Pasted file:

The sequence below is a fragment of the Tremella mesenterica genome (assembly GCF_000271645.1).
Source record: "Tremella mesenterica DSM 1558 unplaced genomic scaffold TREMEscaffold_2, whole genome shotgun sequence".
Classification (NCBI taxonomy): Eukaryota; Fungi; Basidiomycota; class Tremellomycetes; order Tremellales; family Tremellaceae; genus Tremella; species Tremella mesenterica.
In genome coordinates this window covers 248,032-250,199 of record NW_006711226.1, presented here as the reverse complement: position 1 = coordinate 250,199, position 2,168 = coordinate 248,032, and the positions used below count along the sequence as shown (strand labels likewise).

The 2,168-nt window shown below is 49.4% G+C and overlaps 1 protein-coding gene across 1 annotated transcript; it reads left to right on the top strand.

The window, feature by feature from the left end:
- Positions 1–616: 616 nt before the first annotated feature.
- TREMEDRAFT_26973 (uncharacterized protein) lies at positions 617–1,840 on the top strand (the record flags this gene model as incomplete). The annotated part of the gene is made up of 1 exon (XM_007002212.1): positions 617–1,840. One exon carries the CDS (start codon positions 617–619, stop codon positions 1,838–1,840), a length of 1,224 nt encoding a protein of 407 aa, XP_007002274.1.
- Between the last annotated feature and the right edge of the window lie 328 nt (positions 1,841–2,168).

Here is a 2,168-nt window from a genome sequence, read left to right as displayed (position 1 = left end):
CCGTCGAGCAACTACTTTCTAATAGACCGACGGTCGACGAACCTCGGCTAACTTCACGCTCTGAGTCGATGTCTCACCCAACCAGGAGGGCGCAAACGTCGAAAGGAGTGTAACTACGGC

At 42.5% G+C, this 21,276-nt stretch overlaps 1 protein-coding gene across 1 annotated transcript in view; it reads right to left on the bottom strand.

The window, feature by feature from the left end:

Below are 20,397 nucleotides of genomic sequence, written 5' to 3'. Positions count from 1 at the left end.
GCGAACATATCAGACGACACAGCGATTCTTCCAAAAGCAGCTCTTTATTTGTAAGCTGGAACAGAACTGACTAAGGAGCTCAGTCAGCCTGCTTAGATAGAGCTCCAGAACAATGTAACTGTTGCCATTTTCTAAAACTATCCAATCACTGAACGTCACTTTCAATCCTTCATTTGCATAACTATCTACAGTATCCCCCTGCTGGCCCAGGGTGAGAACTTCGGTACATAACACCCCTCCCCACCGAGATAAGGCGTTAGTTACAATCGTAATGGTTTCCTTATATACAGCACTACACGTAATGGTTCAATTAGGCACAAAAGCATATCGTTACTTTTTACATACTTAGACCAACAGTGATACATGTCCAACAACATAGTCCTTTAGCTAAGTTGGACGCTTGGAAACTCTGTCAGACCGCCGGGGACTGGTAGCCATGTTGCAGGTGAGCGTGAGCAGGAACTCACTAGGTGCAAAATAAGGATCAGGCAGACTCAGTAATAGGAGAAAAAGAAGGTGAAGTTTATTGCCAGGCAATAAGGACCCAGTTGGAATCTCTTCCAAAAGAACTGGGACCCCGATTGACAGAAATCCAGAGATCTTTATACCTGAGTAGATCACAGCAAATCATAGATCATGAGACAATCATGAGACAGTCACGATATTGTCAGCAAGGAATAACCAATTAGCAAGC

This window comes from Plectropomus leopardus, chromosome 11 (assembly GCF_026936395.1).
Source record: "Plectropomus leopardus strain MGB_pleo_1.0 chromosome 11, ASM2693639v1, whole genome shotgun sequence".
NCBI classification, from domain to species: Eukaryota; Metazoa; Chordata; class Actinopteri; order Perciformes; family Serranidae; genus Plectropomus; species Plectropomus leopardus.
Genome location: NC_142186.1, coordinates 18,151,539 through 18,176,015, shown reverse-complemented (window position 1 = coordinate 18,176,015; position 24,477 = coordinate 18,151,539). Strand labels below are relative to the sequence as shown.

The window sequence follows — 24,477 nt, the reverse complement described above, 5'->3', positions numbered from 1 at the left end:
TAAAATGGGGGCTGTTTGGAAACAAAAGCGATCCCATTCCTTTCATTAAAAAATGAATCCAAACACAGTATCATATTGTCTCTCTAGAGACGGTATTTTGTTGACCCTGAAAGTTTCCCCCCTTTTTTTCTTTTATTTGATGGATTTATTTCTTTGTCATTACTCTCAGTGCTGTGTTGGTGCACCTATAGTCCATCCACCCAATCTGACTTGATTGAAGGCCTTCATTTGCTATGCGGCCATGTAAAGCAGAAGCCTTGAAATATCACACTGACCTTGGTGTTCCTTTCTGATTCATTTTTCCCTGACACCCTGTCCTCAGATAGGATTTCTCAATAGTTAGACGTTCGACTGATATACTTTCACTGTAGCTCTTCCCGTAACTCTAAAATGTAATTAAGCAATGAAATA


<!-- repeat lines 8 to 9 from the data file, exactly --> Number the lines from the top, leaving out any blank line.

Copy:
- TREMEDRAFT_26973 (uncharacterized protein) lies at positions 617–1,840 on the top strand (the record flags this gene model as incomplete). The annotated part of the gene is made up of 1 exon (XM_007002212.1): positions 617–1,840. One exon carries the CDS (start codon positions 617–619, stop codon positions 1,838–1,840), a length of 1,224 nt encoding a protein of 407 aa, XP_007002274.1.
- Between the last annotated feature and the right edge of the window lie 328 nt (positions 1,841–2,168).